Travel

6 Podcasts About the Joys and Perils of the Great Outdoors


Starter episode: “The Worst Black Bear Attack in History: Part 1”

Matt Pycroft, a filmmaker who specializes in documenting far-flung and hostile outdoor locations, delivers interviews with guests who share his thirst for exploration. One’s definition of an adventure can vary dramatically, and that’s reflected in the broad range of subjects here. Many episodes focus on mountaineering, polar expeditions and base jumping, but there are also closer-to-home options like cold-water swimming and mudlarking, the tradition of hunting for hidden treasures along the banks of the River Thames in London. Interspersed with the inspiring interviews is advice, like the recent “Explore: How To Plan An Expedition” mini-season.

Starter episode: “Mark Agnew, An Adventurous Mind”

Outside magazine has been a go-to source for sophisticated adventure travel writing for more than four decades, and its podcast expands on that tradition, using sound effects and first-person narration to tell immersive, gripping stories about endurance in nature. The podcast, which began in 2016, chronicles stories of survival in the wilderness against extraordinary odds; there’s an episode covering just about any terrifying scenario you can imagine — what it feels like to be buried alive in an avalanche or paralyzed by a scorpion in the Grand Canyon. In recent years the show has expanded its horizons, offering interviews with public figures about their extreme sports of choice — cave diving for the actor Viggo Mortensen, ultramarathons for the musician Ben Gibbard — as well as science-based deep dives into the best training plans and nutrition for athletes.

Starter episode: “Way, Way Too Close to a Whale”

This NPR staple explores stories about the natural world and our interactions with it, hosted by Nate Hegyi, a reporter with New Hampshire Public Radio. One of the show’s regular segments, “This, That, or the Other Thing,” focuses on ways to make more sustainable choices when it comes to eating out, buying clothes and even planning funerals. Other episodes use a pop culture hook, like last summer’s installment pegged to “Oppenheimer.” After the atomic bomb test at Los Alamos in the summer of 1945, the downwind rural town of Carrizozo was blanketed by radioactive fallout, making its water undrinkable and soil barren, and precipitating a spike in radiogenic cancer rates. Hegyi’s on-the-ground interviews with these “downwinders” about their fight for government compensation make for unnerving listening, exemplifying the kind of reporting “Outside/In” does best.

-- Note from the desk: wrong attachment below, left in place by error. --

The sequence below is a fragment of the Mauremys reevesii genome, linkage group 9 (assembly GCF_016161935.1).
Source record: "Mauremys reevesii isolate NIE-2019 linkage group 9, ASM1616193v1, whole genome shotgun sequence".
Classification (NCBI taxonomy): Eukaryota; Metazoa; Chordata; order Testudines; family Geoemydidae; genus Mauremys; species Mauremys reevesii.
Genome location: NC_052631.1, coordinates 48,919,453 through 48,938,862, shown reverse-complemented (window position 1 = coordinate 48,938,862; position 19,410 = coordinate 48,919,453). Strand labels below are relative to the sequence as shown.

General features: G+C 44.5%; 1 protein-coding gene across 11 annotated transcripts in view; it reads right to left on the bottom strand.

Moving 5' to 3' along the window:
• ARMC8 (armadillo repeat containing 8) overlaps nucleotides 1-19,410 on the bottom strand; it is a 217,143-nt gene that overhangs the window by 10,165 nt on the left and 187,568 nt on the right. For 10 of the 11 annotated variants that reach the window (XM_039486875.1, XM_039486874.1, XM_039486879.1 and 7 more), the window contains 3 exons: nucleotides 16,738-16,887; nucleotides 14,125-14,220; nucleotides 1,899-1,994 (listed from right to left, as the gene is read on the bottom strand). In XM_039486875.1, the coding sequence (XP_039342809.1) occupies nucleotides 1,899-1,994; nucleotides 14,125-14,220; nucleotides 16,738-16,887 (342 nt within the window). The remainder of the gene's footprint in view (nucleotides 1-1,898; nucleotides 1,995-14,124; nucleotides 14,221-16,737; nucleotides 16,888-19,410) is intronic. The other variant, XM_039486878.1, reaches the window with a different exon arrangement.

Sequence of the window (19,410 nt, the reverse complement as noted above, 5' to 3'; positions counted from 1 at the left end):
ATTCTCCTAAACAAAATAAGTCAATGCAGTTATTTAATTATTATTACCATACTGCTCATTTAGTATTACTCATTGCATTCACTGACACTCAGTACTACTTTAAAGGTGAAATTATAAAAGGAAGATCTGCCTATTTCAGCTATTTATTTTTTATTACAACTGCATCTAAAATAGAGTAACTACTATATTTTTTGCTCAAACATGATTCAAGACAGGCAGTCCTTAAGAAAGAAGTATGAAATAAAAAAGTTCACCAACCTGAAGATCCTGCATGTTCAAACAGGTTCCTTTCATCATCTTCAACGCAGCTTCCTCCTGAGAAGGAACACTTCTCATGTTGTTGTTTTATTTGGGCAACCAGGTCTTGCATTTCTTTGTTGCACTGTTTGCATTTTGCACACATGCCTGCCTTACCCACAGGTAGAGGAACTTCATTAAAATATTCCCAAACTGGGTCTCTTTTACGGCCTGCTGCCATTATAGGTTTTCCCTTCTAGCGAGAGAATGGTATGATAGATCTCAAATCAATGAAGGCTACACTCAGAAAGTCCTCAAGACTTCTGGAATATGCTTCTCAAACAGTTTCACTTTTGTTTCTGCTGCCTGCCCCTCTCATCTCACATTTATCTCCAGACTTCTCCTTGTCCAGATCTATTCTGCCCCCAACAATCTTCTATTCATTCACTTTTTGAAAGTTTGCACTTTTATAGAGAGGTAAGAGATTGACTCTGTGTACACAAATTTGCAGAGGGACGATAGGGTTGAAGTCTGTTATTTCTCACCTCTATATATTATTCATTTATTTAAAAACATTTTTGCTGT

Starter episode: “What’s the most successful species on Earth?”

Hosted by two longtime friends, this amiable show for “morbid outdoor enthusiasts” delves into stories of when things go very, very wrong in the nation’s most picturesque locations. In every episode of “National Park After Dark,” Danielle LaRock and Cassandra Yahnian detail a dramatic incident at national parks across the nation (and beyond), discussing the location’s history as well as its perils. Some are well-known cautionary tales like that of Timothy Treadwell, the bear enthusiast who lived among grizzlies for 13 years before being mauled to death by one of them, while others are pure true crime, like the still-unsolved Crater Lake murders. The warm rapport between the hosts, balanced by inspirational survival stories, makes this a delightful listen no matter how dark the subject.

Starter episode: “A Lightning Strike Rescue, Yosemite National Park”



Source link Travel

Leave a Reply

Your email address will not be published. Required fields are marked *